Encoding Identcode In None
Using Barcode creator for Software Control to generate, create Identcode image in Software applications.
Decode Code 3 Of 9 In Java
Using Barcode decoder for Java Control to read, scan read, scan image in Java applications.
Figure 3-42 Extended Superframe (ESF) framing
Painting Bar Code In Objective-C
Using Barcode generator for iPad Control to generate, create barcode image in iPad applications.
DataMatrix Drawer In .NET
Using Barcode generator for Visual Studio .NET Control to generate, create Data Matrix image in Visual Studio .NET applications.
Downloaded from Digital Engineering Library @ McGraw-Hill (www.digitalengineeringlibrary.com) Copyright 2004 The McGraw-Hill Companies. All rights reserved. Any use is subject to the Terms of Use as given at the website.
Bar Code Drawer In None
Using Barcode maker for Font Control to generate, create barcode image in Font applications.
UCC - 12 Generation In Java
Using Barcode encoder for Java Control to generate, create UPC-A image in Java applications.
Telephony
Print Bar Code In None
Using Barcode creator for Font Control to generate, create bar code image in Font applications.
Encoding Code 128 In Java
Using Barcode drawer for Android Control to generate, create Code 128 Code Set B image in Android applications.
The Rest of the World: E1
3
E1, used for the most part outside of the United States and Canada, differs from T1 on several key points. First, it boasts a 2.048 Mbps facility, rather than the 1.544 Mbps facility found in T1. Second, it utilizes a 32channel frame rather than 24. Channel 1 contains framing information and a four-bit cyclic redundancy check (CRC-4); Channel 16 contains all signaling information for the frame; and channels 1 through 15, and 17 through 31 transport user traffic. The frame structure is shown in Figure 3-43. There are a number of similarities between T1 and E1 as well: Channels are all 64 Kbps and frames are transmitted 8,000 times per second. And whereas T1 gangs together 24 frames to create an extended superframe, E1 gangs together 16 frames to create what is known as an ETSI multiframe. The multiframe is subdivided into two sub-multiframes; the CRC-4 in each one is used to check the integrity of the sub-multiframe that preceded it. A final word about T1 and E1: Because T1 is a departure from the international E1 standard, it is incumbent upon the T1 provider to perform all interconnection conversions between T1 and E1 systems. For example, if a call arrives in the United States from a European country, the receiving American carrier must convert the incoming E1 signal to T1. If a call originates from Canada and is terminated in Australia, the Canadian originating carrier must convert the call to E1 before transmitting it to Australia.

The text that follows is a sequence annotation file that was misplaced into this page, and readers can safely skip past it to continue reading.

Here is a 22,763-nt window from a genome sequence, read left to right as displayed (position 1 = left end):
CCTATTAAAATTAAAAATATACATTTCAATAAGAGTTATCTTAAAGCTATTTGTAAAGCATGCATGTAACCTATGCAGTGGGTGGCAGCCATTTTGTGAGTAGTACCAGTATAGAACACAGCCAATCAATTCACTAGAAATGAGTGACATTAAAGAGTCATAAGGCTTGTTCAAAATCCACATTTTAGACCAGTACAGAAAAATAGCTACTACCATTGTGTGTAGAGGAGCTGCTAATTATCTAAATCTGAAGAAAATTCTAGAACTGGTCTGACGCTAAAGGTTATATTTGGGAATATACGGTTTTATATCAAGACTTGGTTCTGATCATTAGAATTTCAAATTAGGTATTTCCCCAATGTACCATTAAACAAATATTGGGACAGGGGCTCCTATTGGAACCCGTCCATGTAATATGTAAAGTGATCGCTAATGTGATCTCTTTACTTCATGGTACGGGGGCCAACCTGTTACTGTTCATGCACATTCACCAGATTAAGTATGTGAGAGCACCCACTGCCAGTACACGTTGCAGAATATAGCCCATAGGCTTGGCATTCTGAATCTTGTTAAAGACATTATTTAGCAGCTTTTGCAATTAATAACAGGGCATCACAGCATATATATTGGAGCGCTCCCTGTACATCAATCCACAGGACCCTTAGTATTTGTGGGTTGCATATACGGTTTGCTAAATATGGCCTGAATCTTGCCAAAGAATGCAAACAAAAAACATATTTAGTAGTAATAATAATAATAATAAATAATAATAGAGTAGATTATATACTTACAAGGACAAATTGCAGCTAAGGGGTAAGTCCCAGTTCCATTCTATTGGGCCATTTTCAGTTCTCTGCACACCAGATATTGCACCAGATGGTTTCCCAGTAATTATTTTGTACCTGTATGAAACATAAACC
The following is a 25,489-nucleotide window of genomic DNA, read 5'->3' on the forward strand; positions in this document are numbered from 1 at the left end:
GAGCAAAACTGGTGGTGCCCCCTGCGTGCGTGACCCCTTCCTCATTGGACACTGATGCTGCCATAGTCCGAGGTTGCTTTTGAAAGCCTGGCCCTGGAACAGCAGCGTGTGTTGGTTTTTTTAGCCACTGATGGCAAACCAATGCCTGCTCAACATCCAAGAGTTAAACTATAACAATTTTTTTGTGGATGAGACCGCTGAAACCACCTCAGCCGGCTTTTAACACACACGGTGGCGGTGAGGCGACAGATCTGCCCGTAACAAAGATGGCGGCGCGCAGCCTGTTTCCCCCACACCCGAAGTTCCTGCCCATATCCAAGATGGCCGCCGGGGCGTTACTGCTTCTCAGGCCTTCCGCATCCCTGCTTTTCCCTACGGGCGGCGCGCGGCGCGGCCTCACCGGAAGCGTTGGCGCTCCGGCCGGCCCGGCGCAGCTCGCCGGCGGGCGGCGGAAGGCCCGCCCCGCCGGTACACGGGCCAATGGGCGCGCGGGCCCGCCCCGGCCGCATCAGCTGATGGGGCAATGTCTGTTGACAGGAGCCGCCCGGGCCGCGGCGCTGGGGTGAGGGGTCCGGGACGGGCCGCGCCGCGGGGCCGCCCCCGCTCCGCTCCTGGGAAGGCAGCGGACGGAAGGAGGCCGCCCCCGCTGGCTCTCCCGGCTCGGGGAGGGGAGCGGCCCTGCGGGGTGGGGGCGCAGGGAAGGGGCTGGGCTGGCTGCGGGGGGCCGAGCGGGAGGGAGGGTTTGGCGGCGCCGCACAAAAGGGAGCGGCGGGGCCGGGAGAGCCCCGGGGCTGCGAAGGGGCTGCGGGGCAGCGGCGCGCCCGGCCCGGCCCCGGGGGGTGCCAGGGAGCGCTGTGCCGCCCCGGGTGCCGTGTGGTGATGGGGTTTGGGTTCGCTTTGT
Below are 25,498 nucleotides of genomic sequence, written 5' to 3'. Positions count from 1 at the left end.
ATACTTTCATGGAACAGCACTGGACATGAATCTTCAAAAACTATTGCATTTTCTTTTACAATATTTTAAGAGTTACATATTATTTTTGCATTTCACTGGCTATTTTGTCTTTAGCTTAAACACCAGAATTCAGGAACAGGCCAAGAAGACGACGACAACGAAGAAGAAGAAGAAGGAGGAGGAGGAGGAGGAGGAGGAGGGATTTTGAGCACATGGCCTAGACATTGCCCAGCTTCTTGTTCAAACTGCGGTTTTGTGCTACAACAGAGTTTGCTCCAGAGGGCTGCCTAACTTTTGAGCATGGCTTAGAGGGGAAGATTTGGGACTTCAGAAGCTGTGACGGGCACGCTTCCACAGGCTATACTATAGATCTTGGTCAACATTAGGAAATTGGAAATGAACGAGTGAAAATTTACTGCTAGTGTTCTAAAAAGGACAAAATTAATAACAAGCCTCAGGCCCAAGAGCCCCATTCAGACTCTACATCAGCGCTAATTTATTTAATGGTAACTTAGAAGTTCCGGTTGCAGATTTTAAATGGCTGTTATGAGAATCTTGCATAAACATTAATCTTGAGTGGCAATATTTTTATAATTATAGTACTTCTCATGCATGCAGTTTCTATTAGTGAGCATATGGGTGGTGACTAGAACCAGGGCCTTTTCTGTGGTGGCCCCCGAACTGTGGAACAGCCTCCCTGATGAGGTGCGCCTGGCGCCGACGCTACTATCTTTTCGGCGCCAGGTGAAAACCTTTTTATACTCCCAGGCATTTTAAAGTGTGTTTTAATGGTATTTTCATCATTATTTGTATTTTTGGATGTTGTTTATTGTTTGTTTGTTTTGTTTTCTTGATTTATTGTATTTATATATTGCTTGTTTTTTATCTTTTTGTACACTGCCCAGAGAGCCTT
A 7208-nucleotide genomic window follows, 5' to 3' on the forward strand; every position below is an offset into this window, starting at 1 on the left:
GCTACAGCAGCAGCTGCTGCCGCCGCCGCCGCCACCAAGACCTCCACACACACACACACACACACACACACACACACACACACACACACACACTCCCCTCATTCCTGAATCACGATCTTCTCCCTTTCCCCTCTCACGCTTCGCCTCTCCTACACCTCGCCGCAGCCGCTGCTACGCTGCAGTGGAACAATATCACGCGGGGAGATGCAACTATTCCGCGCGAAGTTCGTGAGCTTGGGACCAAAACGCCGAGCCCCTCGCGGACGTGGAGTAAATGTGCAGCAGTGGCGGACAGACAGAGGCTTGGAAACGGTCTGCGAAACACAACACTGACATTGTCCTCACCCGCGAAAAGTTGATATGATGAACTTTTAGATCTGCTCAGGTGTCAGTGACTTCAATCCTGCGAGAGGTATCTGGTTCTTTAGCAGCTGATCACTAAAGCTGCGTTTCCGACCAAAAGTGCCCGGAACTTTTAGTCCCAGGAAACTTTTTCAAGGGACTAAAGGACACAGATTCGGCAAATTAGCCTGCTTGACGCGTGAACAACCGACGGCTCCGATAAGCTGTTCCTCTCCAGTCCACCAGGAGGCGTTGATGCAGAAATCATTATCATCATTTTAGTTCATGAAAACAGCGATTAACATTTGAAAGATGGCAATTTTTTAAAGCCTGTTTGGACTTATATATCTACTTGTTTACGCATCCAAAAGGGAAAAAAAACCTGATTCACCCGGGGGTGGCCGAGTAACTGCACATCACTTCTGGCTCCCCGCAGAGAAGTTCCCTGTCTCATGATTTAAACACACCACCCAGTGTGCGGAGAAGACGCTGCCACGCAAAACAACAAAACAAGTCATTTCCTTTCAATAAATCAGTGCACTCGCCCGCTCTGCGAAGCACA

Up the Food Chain: From T1 to DS3 . . . and Beyond
When T1 and E1 first emerged on the telecommunications scene, they represented a dramatic step forward in terms of the bandwidth that service providers now had access to. In fact, they were so bandwidth rich
Copyright © OnBarcode.com . All rights reserved.